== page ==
-was filed from this county, but the
place of .business in Tryon, N. C., and
the capital is $3,000.
Mr. Robert H. Harleston has been
commissioned chairman of election
- oard of Charleston county to succeed
- Mr. H. W. Conner. Jr., resigned.
SA charter was issued to the Lake
City Mercantile Company, of Lake City
- Iand Charleston, with a capital of $2.
- 500. WV. A. Ward is president end
Streasurer and Hyman Pearlstine is
1 secretary and vice-president.
A commission was issued the
SGeorgetown Fruit Company, with $3.
1000 capital. C. C. Scurrey and L C.
1 Registrer are among the petitioners.
r A charter was issued the Palace
-Poultry Company, of Charleston, with
t $3,000 capital. J. T. Snelson is presi
- denft andl treasurer and B. H. Rutledge
I s secr'etary.
The following commissions were is
sued by the Secretary of State Sat
urday: The Palm Beach Company, of
n Charleston. a real estate concern, with
t.acapital of $1"0000; the Security.
Loan & Investment Company. of New
I eiry wxith a capital of $10,000; the
G re~gory-Hood Live Stock Company. of
it Lancaster. with a capital stock of $20,
0.1; the Lipseomnb-Arthu:r Comipany. of
N Niety-ix, dry:. goods, capital $10.000.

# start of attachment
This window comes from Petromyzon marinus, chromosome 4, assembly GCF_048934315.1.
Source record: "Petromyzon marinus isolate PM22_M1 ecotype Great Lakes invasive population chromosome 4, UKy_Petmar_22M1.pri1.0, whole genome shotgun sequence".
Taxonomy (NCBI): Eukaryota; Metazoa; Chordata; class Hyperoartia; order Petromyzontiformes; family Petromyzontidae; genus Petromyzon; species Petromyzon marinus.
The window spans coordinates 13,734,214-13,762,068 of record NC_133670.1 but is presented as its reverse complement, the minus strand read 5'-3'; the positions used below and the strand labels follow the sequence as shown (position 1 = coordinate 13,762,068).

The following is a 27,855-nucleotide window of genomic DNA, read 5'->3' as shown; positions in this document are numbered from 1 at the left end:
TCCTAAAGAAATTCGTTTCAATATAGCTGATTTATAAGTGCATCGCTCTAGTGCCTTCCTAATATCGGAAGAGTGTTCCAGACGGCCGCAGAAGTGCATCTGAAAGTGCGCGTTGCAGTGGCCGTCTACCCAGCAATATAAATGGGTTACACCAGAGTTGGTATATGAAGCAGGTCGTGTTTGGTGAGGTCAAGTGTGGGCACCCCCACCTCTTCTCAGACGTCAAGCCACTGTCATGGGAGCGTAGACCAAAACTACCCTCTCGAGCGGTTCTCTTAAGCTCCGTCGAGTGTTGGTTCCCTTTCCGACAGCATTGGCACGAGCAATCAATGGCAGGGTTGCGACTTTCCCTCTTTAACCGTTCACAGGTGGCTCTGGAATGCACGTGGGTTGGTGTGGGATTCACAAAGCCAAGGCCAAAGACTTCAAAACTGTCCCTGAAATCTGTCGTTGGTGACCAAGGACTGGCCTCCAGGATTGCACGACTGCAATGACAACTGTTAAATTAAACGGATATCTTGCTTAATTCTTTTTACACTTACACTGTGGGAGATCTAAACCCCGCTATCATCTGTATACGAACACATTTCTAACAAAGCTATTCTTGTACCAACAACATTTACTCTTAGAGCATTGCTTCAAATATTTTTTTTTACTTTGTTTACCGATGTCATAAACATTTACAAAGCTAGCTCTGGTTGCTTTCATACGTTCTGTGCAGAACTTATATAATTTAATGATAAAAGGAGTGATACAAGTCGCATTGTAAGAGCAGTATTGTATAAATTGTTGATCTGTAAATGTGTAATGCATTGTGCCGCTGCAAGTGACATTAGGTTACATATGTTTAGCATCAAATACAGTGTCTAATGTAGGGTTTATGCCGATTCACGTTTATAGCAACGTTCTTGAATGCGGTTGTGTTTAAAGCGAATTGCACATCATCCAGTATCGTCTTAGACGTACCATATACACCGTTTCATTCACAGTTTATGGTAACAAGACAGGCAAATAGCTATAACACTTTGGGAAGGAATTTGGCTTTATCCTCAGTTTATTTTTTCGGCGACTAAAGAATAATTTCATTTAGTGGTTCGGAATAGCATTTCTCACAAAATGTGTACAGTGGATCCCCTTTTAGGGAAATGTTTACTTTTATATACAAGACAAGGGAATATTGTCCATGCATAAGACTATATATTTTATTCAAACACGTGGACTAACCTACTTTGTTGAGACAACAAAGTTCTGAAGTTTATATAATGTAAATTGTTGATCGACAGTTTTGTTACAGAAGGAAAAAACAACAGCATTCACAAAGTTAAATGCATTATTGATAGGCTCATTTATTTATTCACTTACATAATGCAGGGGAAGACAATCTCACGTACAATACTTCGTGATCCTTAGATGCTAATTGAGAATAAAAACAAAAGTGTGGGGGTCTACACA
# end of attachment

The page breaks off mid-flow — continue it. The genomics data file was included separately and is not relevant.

\ A(ommttoe of the New York Rapid
Transit Co: 'mion: recommended
new subway and other facilities to
SUNDAY SCHOOL CONVENTION
A Splendid Program Has Been Pre
Pared For the Occasion.
The 2Sth annual meeting of the South
Carolina Sunday school convention will
be held in the First Presbyterian
church at Florence March 28th to 30th
inclusive. It is expected that there
will be a large attendance. The la:t
meeting was held in Columbia and did
a great deal of good.
The officers of the association are:
President, F. H. Hyatt. Columbia;
vice president. Rev. W. E. Wilkins,
Columbia; secretary, L. L. Barre,
Greenville; treasurer, ]Rev. W. I. Her
bert, Columbia; superintendent pri
mary department. Mrs. M. A. Carlisle,
Newberry; superintendent home de